• Clemson at its Core

    Honors College has a new home

This past year, the sound of construction permeated nearly every part of campus. Memorial Stadium, Littlejohn Coliseum and the Doug Kingsmore Stadium have all reopened with additions and renovations; the new Watt Family Innovation Center is bustling with activity; and the new Douthit Hills development, which will change a main gateway to campus, is scheduled to open in the fall of 2018.

This past fall, the project known as Core Campus opened for business, with residence halls for 700 students, a large dining facility, and a new home for the Honors College and the Calhoun Honors Residential College. Core Campus breaks down into four buildings: A, B, C and D. Buildings A and B include a residence hall for about 290 first-year students and a 76,000 square foot dining facility, which replaces Harcombe.
With the building of Core Campus, the Calhoun Honors College is now literally on the map at Clemson. Buildings C and D house approximately 400 Honors College students. Classrooms, a small library, the Great Hall (a study/social space), study rooms and administrative spaces for National Scholars and the Honors College help complete the picture. As you wander down the halls of the ground floor of the two buildings, you see students studying in groups of two and three, working on group projects, checking email and just hanging out.
Professor Bill Lasser, who is director of the Calhoun Honors College, and Sue Lasser, who works with PEER (Programs for Educational Enrichment and Retention) and WISE (Women in Science and Engineering), serve as the faculty-in-residence for the Calhoun Honors Residential College. They live in a two-bedroom apartment on the first floor and enjoy the frequent interactions with students that come with living on-site.

While the residence halls house 400 Honors students, there are a thousand more who live off campus. These Core Campus spaces provide those off-campus students an on-campus home as well, particularly during the day between classes. All of the public spaces in the Honors College, according to Bill Lasser, are open to all members of the Honors College, whether that’s a small study room, the library, the Great Hall or conversation spots around the building. And these spaces are available to them 24 hours a day.
As the name implies, the Honors College isn’t for everyone. [pullquote]The students who get accepted into the program have an average SAT score of 1460 or an ACT score of 32. They have to maintain a 3.4 grade point average to stay in the program. It’s a group of academically talented and intellectually curious young men and women.[/pullquote] Their curriculum includes 18 hours of Honors courses, which are smaller in size than the non-Honors version of the courses and which are specifically designed to fit the interests of Honors students. They participate in Honors seminars and can apply for grants to cover research, internships and study abroad. In addition, they complete a department-specific Honors project that typically is a thesis. The goal of all of this, according to Bill Lasser, is to expose them to a range of experiences that will inspire them and increase their confidence, with the end result being to help these students realize their potential.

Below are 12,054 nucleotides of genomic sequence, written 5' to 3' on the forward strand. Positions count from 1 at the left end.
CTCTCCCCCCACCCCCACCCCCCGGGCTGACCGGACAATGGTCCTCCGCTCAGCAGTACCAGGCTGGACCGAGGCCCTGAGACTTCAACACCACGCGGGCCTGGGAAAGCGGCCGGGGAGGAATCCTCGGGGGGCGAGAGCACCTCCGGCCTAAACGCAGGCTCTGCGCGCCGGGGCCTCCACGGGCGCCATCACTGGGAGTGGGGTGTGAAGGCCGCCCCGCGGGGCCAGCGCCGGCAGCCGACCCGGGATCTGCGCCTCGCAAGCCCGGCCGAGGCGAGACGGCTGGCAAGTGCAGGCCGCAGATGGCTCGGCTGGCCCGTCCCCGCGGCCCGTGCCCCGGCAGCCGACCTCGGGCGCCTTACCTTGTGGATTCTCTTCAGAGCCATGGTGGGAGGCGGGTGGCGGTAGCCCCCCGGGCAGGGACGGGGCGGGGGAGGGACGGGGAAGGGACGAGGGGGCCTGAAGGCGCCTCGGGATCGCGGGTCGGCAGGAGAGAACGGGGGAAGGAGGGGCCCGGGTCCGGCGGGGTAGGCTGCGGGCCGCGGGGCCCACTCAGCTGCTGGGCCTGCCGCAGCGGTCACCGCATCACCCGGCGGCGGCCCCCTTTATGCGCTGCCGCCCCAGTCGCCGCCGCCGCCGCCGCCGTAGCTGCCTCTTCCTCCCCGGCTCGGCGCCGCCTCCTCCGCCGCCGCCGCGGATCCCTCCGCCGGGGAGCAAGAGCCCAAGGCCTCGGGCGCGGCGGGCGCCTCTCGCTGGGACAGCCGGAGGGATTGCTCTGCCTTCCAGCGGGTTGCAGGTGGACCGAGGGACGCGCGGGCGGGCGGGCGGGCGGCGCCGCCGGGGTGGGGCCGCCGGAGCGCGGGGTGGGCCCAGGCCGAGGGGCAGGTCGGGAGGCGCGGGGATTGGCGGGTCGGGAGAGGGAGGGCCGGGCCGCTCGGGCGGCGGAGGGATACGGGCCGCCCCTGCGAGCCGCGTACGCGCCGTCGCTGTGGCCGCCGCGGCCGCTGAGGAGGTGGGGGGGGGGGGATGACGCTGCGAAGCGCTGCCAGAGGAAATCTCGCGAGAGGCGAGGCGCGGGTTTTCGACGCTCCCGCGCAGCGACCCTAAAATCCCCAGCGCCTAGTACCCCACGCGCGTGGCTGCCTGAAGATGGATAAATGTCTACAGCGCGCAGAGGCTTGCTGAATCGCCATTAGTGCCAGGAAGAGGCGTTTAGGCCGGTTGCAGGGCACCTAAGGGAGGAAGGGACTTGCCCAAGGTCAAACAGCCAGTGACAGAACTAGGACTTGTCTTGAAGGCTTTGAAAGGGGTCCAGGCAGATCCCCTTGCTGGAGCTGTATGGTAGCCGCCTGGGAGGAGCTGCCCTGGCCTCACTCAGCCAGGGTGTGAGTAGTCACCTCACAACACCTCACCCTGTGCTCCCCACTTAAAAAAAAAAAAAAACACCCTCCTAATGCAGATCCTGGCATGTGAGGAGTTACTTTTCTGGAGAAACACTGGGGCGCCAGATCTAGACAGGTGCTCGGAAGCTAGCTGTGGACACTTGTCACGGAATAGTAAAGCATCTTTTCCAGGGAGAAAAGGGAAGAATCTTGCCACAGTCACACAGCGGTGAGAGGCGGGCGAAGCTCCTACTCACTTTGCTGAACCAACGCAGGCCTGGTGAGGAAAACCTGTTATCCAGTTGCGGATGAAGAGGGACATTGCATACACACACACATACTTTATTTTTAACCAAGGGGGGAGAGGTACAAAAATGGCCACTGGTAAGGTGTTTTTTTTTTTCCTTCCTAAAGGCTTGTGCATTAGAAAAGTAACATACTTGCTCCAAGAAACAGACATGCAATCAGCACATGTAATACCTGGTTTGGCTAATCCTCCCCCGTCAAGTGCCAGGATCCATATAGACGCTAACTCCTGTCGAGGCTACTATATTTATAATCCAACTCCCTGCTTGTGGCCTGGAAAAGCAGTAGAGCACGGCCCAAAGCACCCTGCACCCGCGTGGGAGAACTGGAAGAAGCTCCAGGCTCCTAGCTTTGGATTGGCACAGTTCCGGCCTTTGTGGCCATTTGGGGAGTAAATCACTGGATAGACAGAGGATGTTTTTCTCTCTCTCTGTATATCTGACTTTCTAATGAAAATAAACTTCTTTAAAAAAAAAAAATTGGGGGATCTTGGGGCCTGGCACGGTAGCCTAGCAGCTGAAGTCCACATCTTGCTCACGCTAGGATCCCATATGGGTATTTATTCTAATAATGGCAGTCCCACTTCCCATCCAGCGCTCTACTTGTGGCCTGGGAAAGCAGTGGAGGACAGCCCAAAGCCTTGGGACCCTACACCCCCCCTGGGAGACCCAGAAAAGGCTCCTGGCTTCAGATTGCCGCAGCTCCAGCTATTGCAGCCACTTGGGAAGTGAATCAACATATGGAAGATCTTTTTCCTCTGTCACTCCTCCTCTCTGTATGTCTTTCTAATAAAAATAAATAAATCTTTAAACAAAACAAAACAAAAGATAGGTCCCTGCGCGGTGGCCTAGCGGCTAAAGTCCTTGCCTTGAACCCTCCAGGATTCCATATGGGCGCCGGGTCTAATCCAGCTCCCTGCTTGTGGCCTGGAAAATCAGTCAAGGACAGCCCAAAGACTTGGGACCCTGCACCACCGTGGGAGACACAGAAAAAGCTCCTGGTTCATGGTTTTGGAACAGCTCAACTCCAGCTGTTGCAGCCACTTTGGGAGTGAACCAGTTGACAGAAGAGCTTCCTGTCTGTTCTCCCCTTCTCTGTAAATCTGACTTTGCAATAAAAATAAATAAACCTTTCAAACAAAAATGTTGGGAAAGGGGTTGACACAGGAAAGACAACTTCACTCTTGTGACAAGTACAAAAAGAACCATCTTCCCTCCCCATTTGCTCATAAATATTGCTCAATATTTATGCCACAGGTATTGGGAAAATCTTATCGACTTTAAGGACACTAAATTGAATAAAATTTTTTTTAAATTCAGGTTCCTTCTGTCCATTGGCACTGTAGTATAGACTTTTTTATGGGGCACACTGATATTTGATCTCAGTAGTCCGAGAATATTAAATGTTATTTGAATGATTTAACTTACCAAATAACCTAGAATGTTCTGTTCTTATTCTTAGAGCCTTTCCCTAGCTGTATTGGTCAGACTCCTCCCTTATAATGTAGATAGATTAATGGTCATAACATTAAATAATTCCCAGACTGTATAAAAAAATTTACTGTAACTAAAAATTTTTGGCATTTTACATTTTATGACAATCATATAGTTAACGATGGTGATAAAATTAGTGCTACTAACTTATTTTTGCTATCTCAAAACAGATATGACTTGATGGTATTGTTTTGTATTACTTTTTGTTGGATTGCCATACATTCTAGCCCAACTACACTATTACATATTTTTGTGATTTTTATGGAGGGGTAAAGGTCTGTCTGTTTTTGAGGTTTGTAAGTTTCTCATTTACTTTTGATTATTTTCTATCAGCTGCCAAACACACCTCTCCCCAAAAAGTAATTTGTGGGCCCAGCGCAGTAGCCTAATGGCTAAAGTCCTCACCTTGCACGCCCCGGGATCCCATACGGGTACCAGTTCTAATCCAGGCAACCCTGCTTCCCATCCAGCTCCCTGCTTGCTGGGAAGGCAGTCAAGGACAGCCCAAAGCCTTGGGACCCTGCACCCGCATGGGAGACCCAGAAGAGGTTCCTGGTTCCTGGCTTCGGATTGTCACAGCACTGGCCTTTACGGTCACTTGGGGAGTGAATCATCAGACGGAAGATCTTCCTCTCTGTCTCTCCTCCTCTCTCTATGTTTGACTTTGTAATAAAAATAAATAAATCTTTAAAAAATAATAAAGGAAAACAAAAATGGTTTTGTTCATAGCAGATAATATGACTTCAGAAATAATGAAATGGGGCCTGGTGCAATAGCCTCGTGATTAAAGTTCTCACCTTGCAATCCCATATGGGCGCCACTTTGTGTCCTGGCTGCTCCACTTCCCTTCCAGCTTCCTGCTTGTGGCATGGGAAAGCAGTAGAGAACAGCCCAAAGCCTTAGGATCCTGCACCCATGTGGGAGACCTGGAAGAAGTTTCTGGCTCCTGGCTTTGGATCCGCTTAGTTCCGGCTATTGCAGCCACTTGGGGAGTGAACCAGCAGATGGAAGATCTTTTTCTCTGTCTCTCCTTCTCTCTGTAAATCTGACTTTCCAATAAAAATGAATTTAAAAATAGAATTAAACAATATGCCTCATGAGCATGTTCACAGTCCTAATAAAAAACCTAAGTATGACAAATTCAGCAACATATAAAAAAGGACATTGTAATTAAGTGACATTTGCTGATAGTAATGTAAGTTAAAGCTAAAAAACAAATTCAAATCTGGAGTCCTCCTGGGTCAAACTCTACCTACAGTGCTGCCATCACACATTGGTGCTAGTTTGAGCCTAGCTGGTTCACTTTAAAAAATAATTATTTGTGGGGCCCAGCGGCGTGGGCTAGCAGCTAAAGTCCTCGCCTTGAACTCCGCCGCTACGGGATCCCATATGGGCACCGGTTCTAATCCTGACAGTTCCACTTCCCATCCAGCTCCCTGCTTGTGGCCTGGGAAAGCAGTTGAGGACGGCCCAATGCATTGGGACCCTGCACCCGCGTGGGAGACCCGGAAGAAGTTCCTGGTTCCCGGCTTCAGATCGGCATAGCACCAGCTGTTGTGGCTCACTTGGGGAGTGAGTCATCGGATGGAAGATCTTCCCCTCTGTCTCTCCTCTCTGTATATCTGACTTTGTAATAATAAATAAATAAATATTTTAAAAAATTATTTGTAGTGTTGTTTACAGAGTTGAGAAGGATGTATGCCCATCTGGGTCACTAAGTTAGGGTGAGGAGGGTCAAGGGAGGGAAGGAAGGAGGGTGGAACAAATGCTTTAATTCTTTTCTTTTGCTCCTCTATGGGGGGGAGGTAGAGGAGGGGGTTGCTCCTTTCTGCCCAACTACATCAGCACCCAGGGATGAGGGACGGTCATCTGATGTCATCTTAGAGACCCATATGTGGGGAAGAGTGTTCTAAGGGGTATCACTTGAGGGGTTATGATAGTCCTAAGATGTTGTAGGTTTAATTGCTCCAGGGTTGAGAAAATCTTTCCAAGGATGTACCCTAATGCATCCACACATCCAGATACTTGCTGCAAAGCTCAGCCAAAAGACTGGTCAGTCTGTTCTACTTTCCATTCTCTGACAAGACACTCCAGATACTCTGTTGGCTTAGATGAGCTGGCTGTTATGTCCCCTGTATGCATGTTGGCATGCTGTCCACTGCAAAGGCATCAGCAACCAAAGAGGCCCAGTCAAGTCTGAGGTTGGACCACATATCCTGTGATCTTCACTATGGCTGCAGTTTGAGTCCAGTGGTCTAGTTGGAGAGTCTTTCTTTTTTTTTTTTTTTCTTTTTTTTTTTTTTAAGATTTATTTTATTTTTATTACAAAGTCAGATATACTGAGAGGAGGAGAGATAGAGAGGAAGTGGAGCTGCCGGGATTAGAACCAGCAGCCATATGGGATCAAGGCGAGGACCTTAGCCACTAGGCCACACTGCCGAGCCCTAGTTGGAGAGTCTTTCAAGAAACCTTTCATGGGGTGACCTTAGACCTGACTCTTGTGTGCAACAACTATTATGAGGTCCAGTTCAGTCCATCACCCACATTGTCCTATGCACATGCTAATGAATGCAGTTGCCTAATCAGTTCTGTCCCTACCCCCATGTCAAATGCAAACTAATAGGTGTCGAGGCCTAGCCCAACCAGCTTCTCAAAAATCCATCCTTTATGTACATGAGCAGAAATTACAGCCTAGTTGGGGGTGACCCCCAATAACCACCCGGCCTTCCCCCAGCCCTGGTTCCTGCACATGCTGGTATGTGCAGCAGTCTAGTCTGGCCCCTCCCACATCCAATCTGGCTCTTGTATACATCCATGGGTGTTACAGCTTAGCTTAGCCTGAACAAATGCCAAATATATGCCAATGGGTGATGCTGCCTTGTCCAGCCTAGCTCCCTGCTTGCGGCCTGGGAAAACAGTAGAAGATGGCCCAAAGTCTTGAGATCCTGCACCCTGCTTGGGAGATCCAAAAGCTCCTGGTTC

Honors students also have access to the engaging personalities of the Lassers, who clearly thrive in their roles as faculty-in-residence, always looking for more ways to increase interaction with students. According to Sue Lasser, one of the secrets of their being successful faculty-in-residence is that they are night people. She and Bill have hosted drop-ins for students at their apartment. The first one, she said, was scheduled from 4 – 6:30 p.m., and attendance was light. So they shifted the next one to 9 p.m. – midnight and had a crowd, some even staying past midnight. Before the holidays they served latkes and introduced students to playing dreidel, experiences that were new for many.
Sue and Bill have developed the habit of wandering around the public spaces in the Honors College on occasional evenings, handing out cookies and chatting (Sue calls this “Cookie Ninja”). When the students were studying during exam week, she says, it was like they were providing water in the dessert. The Lassers encourage students to drop by their apartment and visit, although Sue laughs that they are at a distinct disadvantage among the various faculty-in-residence since they have neither a small child nor a dog.
One small episode reveals a lot about Bill Lasser’s view of his job as a professor and mentor. When the architects were designing the Honors College offices, he was offered the prime spot — a corner office with what will be a great view once Johnstone comes down. However, he realized that his office would be in a spot where students would have to come looking for him. So instead of settling into the big corner office, he asked if he could have an office that looks out on the lobby where he can see — and interact with — students as they drop by the home of the Honors College.